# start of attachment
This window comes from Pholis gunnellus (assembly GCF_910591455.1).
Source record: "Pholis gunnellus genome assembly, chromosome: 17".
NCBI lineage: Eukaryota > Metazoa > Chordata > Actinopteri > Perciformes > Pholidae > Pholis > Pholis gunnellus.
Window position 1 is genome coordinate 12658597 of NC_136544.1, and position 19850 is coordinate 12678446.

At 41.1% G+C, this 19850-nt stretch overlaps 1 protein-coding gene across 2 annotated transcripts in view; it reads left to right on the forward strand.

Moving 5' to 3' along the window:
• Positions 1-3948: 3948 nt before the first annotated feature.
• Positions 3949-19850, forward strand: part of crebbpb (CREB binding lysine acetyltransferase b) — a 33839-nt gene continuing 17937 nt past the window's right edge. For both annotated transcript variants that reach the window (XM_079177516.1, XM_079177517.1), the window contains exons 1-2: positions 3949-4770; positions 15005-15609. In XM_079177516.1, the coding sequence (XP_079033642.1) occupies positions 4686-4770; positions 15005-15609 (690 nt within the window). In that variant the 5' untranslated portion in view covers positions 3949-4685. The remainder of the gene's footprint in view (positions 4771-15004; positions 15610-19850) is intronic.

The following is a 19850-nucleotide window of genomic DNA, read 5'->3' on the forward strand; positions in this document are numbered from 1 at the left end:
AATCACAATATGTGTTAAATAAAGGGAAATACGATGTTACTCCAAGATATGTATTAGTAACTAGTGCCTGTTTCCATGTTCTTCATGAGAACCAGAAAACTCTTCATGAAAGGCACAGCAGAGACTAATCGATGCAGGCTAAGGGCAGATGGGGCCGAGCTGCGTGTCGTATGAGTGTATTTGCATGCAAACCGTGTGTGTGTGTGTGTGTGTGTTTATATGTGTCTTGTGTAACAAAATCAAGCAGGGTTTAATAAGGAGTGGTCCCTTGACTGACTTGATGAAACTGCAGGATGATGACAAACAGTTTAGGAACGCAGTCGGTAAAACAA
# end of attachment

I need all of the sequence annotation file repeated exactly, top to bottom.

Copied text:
This window comes from Pholis gunnellus (assembly GCF_910591455.1).
Source record: "Pholis gunnellus genome assembly, chromosome: 17".
NCBI lineage: Eukaryota > Metazoa > Chordata > Actinopteri > Perciformes > Pholidae > Pholis > Pholis gunnellus.
Window position 1 is genome coordinate 12658597 of NC_136544.1, and position 19850 is coordinate 12678446.

At 41.1% G+C, this 19850-nt stretch overlaps 1 protein-coding gene across 2 annotated transcripts in view; it reads left to right on the forward strand.

Moving 5' to 3' along the window:
• Positions 1-3948: 3948 nt before the first annotated feature.
• Positions 3949-19850, forward strand: part of crebbpb (CREB binding lysine acetyltransferase b) — a 33839-nt gene continuing 17937 nt past the window's right edge. For both annotated transcript variants that reach the window (XM_079177516.1, XM_079177517.1), the window contains exons 1-2: positions 3949-4770; positions 15005-15609. In XM_079177516.1, the coding sequence (XP_079033642.1) occupies positions 4686-4770; positions 15005-15609 (690 nt within the window). In that variant the 5' untranslated portion in view covers positions 3949-4685. The remainder of the gene's footprint in view (positions 4771-15004; positions 15610-19850) is intronic.

The following is a 19850-nucleotide window of genomic DNA, read 5'->3' on the forward strand; positions in this document are numbered from 1 at the left end:
AATCACAATATGTGTTAAATAAAGGGAAATACGATGTTACTCCAAGATATGTATTAGTAACTAGTGCCTGTTTCCATGTTCTTCATGAGAACCAGAAAACTCTTCATGAAAGGCACAGCAGAGACTAATCGATGCAGGCTAAGGGCAGATGGGGCCGAGCTGCGTGTCGTATGAGTGTATTTGCATGCAAACCGTGTGTGTGTGTGTGTGTGTGTTTATATGTGTCTTGTGTAACAAAATCAAGCAGGGTTTAATAAGGAGTGGTCCCTTGACTGACTTGATGAAACTGCAGGATGATGACAAACAGTTTAGGAACGCAGTCGGTAAAACAA